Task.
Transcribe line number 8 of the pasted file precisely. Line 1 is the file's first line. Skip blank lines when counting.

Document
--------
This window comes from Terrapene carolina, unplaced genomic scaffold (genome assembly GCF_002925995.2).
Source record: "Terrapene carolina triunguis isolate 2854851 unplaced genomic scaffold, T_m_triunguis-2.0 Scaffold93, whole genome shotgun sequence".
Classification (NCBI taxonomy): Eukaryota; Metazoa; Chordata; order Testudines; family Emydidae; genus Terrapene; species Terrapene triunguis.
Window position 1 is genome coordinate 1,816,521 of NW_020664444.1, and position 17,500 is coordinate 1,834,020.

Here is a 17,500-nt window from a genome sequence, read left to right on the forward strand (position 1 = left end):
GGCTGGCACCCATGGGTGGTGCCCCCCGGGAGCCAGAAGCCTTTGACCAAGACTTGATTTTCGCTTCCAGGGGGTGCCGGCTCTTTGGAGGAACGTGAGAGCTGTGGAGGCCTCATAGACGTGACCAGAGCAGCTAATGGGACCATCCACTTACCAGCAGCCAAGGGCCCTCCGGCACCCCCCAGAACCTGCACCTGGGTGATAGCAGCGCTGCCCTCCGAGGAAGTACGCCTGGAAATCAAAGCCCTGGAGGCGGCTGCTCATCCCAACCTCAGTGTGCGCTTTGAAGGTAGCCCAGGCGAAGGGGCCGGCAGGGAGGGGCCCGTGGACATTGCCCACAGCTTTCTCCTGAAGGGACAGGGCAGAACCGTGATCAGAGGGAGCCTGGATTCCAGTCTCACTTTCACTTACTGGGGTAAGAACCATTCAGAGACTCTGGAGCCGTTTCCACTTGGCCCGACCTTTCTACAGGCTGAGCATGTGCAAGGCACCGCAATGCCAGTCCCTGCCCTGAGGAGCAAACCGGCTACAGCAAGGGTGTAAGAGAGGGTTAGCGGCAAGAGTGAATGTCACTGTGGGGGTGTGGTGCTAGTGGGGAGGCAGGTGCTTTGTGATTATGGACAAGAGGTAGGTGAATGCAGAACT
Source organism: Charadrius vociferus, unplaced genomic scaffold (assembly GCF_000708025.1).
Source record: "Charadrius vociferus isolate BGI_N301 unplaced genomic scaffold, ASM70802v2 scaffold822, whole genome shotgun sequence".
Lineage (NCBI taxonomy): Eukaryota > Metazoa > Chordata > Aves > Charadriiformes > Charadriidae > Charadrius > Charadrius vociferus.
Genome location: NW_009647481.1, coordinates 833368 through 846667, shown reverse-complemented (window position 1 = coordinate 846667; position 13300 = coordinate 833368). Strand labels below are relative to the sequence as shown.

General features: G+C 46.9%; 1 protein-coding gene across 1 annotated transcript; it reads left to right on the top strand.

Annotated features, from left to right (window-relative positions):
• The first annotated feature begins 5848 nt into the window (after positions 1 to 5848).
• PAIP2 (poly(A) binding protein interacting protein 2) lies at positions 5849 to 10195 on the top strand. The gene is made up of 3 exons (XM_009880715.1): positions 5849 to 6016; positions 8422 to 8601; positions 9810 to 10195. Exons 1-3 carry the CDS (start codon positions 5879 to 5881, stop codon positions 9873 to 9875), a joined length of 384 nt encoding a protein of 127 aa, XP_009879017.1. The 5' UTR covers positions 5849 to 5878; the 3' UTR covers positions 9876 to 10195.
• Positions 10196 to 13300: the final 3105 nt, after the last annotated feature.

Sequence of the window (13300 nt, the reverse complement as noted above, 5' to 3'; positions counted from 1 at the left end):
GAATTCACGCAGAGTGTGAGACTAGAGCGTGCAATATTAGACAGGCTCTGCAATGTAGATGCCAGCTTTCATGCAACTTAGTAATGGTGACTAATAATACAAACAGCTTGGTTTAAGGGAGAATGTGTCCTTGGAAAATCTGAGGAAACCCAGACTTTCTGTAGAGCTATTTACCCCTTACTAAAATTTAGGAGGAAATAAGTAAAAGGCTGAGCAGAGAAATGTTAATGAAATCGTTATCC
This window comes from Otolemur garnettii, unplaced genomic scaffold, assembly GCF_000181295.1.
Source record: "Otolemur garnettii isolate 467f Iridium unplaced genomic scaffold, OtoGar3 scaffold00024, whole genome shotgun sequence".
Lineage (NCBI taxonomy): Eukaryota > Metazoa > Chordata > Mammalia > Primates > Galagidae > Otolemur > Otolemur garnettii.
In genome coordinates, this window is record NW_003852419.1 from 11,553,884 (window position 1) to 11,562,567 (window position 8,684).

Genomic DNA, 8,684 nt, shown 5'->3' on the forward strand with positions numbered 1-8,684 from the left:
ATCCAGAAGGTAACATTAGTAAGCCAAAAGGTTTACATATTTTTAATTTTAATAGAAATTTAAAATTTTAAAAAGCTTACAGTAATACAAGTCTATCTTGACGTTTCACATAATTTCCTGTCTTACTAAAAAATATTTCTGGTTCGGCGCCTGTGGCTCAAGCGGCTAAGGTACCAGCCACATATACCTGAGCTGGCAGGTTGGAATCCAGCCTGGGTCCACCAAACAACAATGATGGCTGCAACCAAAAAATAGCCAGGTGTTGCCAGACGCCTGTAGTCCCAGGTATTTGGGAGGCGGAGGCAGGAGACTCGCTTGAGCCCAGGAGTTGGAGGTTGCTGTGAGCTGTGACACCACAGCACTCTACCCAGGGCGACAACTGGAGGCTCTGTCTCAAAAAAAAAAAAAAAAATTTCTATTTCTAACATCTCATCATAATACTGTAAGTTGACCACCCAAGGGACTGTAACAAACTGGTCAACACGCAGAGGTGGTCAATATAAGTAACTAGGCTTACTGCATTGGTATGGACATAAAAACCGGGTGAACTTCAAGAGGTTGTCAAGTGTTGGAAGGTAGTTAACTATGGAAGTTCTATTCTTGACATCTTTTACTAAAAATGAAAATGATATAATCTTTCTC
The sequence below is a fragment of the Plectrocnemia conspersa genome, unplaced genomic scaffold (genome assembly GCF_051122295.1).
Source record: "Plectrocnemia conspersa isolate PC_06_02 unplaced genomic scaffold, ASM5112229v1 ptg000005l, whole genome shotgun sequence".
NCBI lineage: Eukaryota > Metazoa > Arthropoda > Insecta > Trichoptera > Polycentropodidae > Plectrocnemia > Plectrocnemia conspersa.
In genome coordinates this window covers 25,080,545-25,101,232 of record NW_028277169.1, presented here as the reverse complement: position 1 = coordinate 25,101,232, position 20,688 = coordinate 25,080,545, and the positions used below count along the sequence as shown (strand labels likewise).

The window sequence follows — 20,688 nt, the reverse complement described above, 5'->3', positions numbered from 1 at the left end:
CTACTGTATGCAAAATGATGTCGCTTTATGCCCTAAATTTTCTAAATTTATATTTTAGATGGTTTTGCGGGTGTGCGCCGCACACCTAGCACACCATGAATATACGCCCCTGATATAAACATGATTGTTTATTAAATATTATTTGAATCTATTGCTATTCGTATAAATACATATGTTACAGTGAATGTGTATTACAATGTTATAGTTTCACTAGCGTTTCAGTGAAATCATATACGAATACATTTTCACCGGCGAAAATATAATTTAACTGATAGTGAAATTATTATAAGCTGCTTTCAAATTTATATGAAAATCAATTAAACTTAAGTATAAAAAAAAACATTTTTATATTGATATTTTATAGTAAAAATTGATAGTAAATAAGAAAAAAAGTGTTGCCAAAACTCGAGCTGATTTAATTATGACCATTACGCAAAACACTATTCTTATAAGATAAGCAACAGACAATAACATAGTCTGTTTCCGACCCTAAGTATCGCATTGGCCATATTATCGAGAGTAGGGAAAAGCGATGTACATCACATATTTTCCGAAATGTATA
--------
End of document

Source record: "Charadrius vociferus isolate BGI_N301 unplaced genomic scaffold, ASM70802v2 scaffold822, whole genome shotgun sequence".